I write for Nigerians

John Owubokiri02 December 2015, Sweetcrude, London – I write for you, Sourah the tailor; stitch by stitch you have built a life that is, unfortunately, only an existence.
I write for you, Ebuka the farmer; alas, the soil and your hoe continue to have conflicting aspirations to tour consternation.
I write for you, Boma the boatman; with fuels and lubricants drying up, the future looks bleak indeed.
I write for you, Ambassador Spiff the essayist; notches away from the threshold of a glorious career, beautiful inspirations threaten to be replaced by clouds of chaos;

I weep for you Soyinka, the poet, for I fear that Nigeria’s fortunes have assumed the depravity of your Abiku.
I hurt for you, Soala the tax payer, to see you drive your rickety taxity on wheels wobbled by incongruity.
I pine for you, Njoku the comedian, for your audience, pelted by hunger have lost every appreciation for humour.

I write for you Nigerians who have continued to invest hope in the face of hopelessness. Your courage as a people commends itself beyond attributes that are human. You laugh at yourselves when you find you have taken yourselves too seriously. You laugh and laugh and laugh at pain, treachery, mischief, the plunder of the commonwealth, the mismanagement of the commune, when men scramble at petrol filling stations to procure their fuels and at all the tragic occurrences emanating from the failings of our leaders. At some point the laughter of Nigerians got so indiscriminate that we won the commendable condemnation of a group of satirists as “the happiest people on earth.” And that made us laugh the harder.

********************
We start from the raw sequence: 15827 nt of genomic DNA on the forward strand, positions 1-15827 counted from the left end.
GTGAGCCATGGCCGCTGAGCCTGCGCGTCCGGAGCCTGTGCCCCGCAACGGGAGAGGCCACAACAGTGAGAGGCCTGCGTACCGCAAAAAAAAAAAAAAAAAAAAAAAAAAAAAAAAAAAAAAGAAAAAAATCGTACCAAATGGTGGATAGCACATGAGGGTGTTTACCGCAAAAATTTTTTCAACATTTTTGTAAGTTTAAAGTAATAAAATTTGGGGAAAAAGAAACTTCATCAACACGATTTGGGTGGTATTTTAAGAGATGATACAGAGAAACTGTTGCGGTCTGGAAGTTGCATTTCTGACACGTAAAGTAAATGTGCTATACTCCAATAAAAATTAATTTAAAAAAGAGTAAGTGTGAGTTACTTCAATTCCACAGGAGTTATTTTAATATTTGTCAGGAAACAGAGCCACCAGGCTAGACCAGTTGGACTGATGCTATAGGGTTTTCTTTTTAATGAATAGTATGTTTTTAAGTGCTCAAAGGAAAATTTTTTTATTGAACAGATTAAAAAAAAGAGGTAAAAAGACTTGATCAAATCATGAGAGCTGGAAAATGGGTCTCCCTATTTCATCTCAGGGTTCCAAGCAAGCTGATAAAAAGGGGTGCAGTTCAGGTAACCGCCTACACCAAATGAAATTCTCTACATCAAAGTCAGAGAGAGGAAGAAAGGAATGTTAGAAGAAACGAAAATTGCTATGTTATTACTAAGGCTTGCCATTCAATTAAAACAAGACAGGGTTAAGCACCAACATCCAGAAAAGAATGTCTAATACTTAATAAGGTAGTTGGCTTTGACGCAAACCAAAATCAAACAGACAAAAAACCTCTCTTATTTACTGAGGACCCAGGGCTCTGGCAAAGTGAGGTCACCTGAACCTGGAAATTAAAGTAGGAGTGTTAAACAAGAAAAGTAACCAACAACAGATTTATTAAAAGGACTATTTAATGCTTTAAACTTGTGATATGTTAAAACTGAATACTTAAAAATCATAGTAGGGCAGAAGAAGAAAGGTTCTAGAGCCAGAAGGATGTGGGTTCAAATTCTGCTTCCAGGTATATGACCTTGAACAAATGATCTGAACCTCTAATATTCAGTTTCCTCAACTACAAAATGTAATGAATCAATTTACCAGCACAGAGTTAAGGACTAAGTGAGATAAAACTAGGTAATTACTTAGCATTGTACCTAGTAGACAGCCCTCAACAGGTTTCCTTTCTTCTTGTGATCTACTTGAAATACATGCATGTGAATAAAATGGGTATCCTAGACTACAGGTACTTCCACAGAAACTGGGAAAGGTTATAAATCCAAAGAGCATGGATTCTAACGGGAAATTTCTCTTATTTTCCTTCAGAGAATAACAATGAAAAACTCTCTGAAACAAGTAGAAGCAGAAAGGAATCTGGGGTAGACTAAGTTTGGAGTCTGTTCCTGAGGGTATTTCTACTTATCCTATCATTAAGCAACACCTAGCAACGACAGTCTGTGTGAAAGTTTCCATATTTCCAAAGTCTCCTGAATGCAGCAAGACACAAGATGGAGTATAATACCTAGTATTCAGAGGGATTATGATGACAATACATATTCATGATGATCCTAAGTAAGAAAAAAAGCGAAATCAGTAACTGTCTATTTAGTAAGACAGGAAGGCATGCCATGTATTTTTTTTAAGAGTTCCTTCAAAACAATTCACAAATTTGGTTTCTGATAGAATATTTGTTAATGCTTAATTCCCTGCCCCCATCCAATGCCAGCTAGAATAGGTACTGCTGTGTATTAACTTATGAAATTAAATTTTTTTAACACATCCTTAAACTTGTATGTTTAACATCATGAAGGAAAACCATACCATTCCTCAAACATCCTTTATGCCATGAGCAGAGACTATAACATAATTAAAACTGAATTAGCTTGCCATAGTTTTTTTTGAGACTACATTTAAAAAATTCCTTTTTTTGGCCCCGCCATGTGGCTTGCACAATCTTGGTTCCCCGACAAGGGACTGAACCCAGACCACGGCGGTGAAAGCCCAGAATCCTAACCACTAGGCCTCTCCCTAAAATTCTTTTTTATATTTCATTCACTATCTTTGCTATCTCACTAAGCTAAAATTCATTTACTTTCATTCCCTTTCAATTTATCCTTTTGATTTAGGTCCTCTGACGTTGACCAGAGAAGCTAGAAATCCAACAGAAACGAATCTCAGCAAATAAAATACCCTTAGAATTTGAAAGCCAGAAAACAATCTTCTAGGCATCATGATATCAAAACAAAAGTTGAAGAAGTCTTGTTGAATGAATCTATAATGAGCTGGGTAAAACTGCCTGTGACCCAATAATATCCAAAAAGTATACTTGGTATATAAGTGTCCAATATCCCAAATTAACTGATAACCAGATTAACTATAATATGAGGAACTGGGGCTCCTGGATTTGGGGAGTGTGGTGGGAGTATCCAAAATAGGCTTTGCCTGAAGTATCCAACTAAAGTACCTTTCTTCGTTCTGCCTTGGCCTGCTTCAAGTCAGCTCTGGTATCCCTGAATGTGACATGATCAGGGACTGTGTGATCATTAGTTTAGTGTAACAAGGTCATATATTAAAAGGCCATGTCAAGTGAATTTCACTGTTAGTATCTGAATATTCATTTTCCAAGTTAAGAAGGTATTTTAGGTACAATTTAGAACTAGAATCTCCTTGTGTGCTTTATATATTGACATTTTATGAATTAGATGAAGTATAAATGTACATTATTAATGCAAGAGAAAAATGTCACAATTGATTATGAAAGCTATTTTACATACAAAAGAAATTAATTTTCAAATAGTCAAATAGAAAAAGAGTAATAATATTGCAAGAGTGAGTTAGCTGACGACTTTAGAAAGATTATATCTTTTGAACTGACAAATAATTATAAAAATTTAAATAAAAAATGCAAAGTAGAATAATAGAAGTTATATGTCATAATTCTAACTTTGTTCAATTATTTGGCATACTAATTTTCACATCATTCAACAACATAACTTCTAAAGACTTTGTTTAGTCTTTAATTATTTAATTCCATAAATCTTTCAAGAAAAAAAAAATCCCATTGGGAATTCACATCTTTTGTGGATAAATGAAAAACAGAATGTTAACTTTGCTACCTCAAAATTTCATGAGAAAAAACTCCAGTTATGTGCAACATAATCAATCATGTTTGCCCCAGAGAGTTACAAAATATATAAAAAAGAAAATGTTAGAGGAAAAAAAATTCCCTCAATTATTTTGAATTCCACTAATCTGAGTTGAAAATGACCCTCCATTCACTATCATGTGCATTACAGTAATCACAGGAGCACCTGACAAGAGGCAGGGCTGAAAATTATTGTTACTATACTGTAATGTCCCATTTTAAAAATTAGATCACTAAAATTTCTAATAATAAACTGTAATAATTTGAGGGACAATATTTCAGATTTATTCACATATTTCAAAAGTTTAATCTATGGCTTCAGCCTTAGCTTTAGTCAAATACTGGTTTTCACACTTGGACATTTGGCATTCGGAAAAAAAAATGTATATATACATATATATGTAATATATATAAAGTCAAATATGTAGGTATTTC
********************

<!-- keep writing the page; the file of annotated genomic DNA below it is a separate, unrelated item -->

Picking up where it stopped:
Yes, I write for you.

But I write not to enter solidarity with your apathy.
I write not to commend you for your lethargic acceptance of your fates.
I write to share in the blame of our collective silence.

I write to protest our reduction to conditions disavowed by human societies; I write to stir Nigerians into aspiring for living conditions as ratified within the comity of humans; to demand an accounting from our leaders; to sensitise us to the foolishness of envying the lifestyles of those who have taken advantage of and undermined the commonwealth; to remind us that we have a right to act in protest against our representatives even before the next set of elections; that we do not have to accept our fates just like the Tunisian fruit seller, Mohamed Bouazizi refused to accept his; that our silence and tolerance are weaknesses that breed injustice, arbitrariness, the reckless handling of the commonwealth and the betrayal of our collective hope to live in the manner we have a right to expect by virtue of the resources available to us. Yes, I must remind you that although our living conditions below the Sahara are far worse than in North Africa and the Arabian Peninsula, Bouazizi’s self-immolation did not ignite us into action.

I write to notify us that when we neglect to act against a system that seeks to re-define our humanity we fail the children for whom we spend millions educating, years gathering inheritance and for whom like religious pilgrims and committed communicants, we kneel, lie, genuflect, stand, splay our hands, knock our temples and suspend the natural nourishment of our bodies in perpetual prayers demanding action from God against our fellow men while we refuse to act. How can we not see the contradiction inherent in our years of labour and sacrifice and prayers, simple prayers invoked to validate years of sacrifices, stocking and stacking? Instead of wishful prayers we can demand our own Bill of Rights, our version of the Magna Carter, a constitutional document that prohibits the trustees, that is, the men and women who govern us to tamper or tinker with universal values.
I write for you, my fellow Nigerians.

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